21 is a very important number for market timing cycles, in every time-frame. I won’t go into the details on why right here, but I do discuss the cycles in depth in my daily reports. It’s a simple thing to do the arithmetic on the size of each move up during these 21-month cycles, measuring from the corrective low to the Month 21 peak.

These 21-month cycles took gold up:

  • 97.3%
  • 89.4%
  • 80.2%
  • 84.2%

The low of this last correction came in at $1,524, so that is the starting point for the forward projection on the next 21-month peak.

If we go ahead and make the not-so-difficult assumption that gold is launching into another 21-month cycle to the upside — thank you Fed, thank you ECB — the target for this move is $2,750 to $3,000, with the next peak scheduled to arrive in June 2013, [early July at the latest]… (These projections…are subject to revision as real-time data comes in to confirm or refute. The key is to remain aware of the big road-map, but flexible if events don’t unfold as expected.)


Related Articles:

1. Leeb: Gold Going to $3,000 Before the End of 2012!

The Fed is [going to] keep interest rates at zero until the end of 2014 [and that] is as aggressive as it gets and as bullish as it gets for gold. Inflation will be let out of the bag, maybe for the next three to four years. In this environment gold and silver are the best investments around…We are really talking about the next leg higher in this bull market…This is the leg I expect to take gold to $3,000 before the end of 2012.

2. Goldrunner Called $1,920 Gold High Exactly; Now Expects $3,000 – $3,500 by Mid-Year

Short-term volatile moves in Gold, as we have seen over the past few months, do not affect our projections for the future price of Gold based on our fractal (pattern) “model” off the late 70′s Gold Bull. Just as we correctly projected the $1,920 high in our April article entitled Goldrunner: Gold on track to Reach $1860 to $,920 by Mid-year (gold reached $1,917.20 in late August and $1,923.70 in early September, 2011), our current analysis indicates that Gold will enter a range between $3,000 and $3,500 by mid-year 2012. Words: 975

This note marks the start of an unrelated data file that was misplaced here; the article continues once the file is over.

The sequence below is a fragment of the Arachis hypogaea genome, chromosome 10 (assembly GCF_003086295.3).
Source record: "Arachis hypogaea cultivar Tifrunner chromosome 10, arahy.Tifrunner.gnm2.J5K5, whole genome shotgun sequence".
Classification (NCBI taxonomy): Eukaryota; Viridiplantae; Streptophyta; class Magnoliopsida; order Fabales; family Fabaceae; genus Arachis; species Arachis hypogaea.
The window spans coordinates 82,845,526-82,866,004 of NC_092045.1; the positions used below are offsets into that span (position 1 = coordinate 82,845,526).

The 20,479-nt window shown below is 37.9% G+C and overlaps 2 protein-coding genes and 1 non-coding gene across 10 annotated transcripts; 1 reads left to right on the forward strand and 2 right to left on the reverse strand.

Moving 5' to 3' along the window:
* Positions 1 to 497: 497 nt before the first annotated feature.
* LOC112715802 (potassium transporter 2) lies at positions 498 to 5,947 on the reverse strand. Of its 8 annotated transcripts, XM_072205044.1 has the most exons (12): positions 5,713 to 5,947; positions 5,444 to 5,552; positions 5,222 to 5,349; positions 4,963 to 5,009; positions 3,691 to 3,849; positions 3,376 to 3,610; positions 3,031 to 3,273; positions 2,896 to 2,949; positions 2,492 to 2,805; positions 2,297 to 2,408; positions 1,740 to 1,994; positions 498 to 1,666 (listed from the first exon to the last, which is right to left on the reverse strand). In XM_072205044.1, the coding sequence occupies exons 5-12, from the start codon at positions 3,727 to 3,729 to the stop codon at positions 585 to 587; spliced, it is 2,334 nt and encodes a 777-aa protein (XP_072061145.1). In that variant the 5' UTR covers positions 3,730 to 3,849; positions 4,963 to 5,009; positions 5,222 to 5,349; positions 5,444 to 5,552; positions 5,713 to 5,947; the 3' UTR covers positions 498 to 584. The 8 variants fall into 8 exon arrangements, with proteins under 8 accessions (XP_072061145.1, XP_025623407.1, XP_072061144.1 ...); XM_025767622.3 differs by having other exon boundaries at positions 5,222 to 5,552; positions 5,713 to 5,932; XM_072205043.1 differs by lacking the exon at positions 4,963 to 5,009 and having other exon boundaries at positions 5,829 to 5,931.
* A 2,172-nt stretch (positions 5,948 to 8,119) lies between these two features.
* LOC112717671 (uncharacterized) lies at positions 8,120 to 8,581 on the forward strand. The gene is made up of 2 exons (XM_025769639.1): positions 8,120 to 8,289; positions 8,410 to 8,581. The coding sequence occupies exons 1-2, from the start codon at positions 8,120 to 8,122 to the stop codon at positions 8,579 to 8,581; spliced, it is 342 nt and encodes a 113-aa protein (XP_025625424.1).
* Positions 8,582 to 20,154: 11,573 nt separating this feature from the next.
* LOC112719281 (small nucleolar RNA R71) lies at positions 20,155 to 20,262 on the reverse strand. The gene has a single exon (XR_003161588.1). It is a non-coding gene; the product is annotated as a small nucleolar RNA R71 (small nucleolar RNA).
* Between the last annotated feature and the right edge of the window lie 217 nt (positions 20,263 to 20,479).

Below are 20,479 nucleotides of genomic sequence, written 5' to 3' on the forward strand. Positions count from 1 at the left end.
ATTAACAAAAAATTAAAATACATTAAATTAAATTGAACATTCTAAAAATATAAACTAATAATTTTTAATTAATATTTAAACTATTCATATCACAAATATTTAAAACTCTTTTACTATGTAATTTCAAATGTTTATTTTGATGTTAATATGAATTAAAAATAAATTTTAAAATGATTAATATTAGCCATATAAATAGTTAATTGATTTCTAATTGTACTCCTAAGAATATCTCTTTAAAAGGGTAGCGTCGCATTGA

3. Contracting Fibonacci Spiral Puts Gold Near $4,000 by 2013 and $7-10,000 by 2020

Gold is operating on a smaller Contracting Fibonacci Spiral Cycle that is in synch with the larger Contracting Fibonacci Spiral the markets are in. Adding together the sum of parts… the price of gold will move up in price in 2013, 2016, 2018, 2019 and 2020, with each subsequent leg moving less in percentage terms than the prior move. Gold advanced 4 foldish from 1999 until 2008 ($252/ounce to $1046/ounce) suggesting that gold should top out below $4000/troy ounce by the end of January, 2013…[on its way] to $7,000 and $10,000 per troy ounce by 2020. [Let me explain.] Words: 834

4. These 8 Analysts See Gold Going to $3,000 – $10,000 in 2012! Here’s Why

Back in 2009 I began keeping track of those financial analysts, economists, academics and commentators who were of the opinion that it was just a matter of time before gold reached a parabolic peak price well in excess of the prevailing price. As time passed the list grew dramatically and at last count numbered 140 such individuals who have gone on record as saying that gold will go to at least $3,000 – and as high as $20,000 – before the gold bubble finally pops. Of more immediate interest, however, is that 8 of those individuals believe gold will reach its parabolic peak price in the next 12 months – even as early as February, 2012. This article identifies those 8 and outlines their rationale for reaching their individual price expectations. Words:1450

5. New Analysis Suggests a Parabolic Rise in Price of Gold to $4,380/ozt.


According to my 2000 calculations, if interest rates and inflation stay constant over the next 2 years, we could expect to see (with 95.2% certainty) a parabolic peak price for gold of $4,380 per troy ounce by then! Let me explain what assumptions I made and the methods I undertook to arrive at that number and you can decide just how realistic it is. Words: 740